Dongguk v. Yale University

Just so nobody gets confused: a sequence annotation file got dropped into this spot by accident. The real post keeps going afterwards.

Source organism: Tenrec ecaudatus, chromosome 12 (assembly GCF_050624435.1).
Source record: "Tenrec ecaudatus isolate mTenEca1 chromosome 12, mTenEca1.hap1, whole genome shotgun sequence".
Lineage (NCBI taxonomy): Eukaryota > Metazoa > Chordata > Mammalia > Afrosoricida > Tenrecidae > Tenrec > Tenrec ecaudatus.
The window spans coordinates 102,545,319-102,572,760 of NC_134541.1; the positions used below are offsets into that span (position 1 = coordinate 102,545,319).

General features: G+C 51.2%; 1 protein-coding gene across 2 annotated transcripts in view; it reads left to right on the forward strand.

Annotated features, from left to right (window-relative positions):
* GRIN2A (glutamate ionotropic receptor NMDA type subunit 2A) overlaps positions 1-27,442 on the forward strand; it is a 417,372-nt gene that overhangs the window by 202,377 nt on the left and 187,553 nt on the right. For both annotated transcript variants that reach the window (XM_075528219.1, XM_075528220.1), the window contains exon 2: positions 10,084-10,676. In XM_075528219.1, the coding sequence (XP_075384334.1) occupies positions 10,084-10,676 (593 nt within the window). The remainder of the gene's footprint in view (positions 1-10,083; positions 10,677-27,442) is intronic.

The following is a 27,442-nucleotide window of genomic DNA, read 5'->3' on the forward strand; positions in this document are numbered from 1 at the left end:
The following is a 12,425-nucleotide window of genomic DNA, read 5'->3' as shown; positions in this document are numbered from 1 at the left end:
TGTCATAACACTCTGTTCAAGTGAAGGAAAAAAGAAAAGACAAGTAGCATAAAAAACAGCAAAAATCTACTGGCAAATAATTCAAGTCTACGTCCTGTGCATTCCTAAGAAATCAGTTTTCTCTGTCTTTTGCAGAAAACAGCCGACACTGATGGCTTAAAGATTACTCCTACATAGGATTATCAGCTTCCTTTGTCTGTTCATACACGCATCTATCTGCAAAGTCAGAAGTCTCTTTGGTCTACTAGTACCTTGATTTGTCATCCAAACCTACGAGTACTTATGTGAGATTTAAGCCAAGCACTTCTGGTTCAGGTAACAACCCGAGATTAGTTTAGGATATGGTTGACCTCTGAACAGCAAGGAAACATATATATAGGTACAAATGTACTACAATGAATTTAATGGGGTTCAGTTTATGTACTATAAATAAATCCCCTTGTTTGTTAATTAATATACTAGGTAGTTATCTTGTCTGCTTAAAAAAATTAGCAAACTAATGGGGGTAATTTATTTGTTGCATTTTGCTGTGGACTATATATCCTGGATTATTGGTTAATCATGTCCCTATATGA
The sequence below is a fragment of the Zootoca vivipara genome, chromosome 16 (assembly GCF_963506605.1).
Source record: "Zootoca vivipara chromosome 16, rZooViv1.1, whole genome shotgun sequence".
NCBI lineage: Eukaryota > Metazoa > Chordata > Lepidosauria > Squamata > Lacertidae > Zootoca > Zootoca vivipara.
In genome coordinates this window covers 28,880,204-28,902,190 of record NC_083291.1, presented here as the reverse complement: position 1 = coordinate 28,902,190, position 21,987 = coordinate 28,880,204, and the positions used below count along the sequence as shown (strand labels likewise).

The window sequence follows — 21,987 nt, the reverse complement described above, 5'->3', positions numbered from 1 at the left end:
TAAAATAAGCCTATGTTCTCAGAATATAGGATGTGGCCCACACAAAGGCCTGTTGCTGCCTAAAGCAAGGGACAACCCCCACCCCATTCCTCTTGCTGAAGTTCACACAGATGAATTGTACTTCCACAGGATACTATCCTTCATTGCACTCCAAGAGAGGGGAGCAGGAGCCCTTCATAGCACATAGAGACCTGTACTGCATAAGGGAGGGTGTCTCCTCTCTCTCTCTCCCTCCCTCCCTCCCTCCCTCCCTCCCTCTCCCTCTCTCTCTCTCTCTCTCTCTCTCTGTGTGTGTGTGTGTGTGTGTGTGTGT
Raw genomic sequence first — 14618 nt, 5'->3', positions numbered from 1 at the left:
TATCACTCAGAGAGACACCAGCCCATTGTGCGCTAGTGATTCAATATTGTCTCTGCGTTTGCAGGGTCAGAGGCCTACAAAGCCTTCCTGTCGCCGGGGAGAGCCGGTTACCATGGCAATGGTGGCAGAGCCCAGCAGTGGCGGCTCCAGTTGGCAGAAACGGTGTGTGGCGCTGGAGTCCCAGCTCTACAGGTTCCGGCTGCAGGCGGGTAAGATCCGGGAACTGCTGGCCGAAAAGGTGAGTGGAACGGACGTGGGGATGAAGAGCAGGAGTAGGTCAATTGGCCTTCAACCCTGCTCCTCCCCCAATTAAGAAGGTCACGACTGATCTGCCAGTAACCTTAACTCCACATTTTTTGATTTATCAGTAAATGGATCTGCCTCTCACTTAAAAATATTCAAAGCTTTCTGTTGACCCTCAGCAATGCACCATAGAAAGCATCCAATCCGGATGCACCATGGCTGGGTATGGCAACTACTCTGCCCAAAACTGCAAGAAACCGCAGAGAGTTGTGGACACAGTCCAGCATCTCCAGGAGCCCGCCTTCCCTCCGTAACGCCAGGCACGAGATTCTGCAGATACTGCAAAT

If a party is a "public figure," a plaintiff who alleges defamation possesses the burden to prove that a defamatory statement was published with "actual malice," or with reckless disregard about whether a statement was false. Shin Jeong-Ah allegedly claimed that she possessed a Yale Ph.D. in art history. Shin's certification misspelled Dean Pamela Schirmeister's name as "Schirmestr" and Twentieth Century Art as "Twentieth Centry Art." Schirmeister allegedly sent a fax to Dongguk University and confirmed that Shin attended. In 2007, Yale University indicated it had no record of her dissertation. Shin, who had been hired as a Dongguk professor, resigned. Media in Korea claimed that Shin allegedly lied about credentials and had an affair with an official. Yale officials initially denied the 2005 fax was genuine. Dongguk, a public figure, sued and alleged defamation and negligence. In 2012, the District Court granted judgment to Yale. Dongguk appealed. To prevail on defamation, Dongguk had to prove Yale was responsible for: 1.) publication of a defamatory statement; 2.) identifying Dongguk; 3.) to a third person; 4.) Dongguk suffered injury as a result of the statement; and 5.) actual malice. Schirmeister's response to Dongguk's letter merely confirmed that Schirmeister signed Shin's fraudulent certification. It did not address a matter of public concern. Assuming that Deputy Counsel Susan Carney was responsible for the publication of Associate Director of Public Affairs Gila Reinstein's statements, Dongguk failed to establish Carney acted with actual malice. No evidence existed that Carney, Schirmeister or Reinstein were aware of the probable falsity of statements or acted with wrongful motives. Dongguk failed to establish Yale employees who allegedly were responsible for defamatory statements acted with actual malice. Injury to Dongguk's reputation was caused by news reports of Shin's affair, allegations that Dongguk hired Shin in exchange for grants, and Yale's denials that the Schirmeister fax was fraudulent. No basis exists from which a reasonable jury could find in Dongguk's favor on negligence. The 2nd Circuit affirmed the judgment of the District Court, Melancon, J. Andrew Kratenstein, Robert Weiner and Ira Grudberg represented Dongguk. Felix Springer and Howard Fetner represented Yale.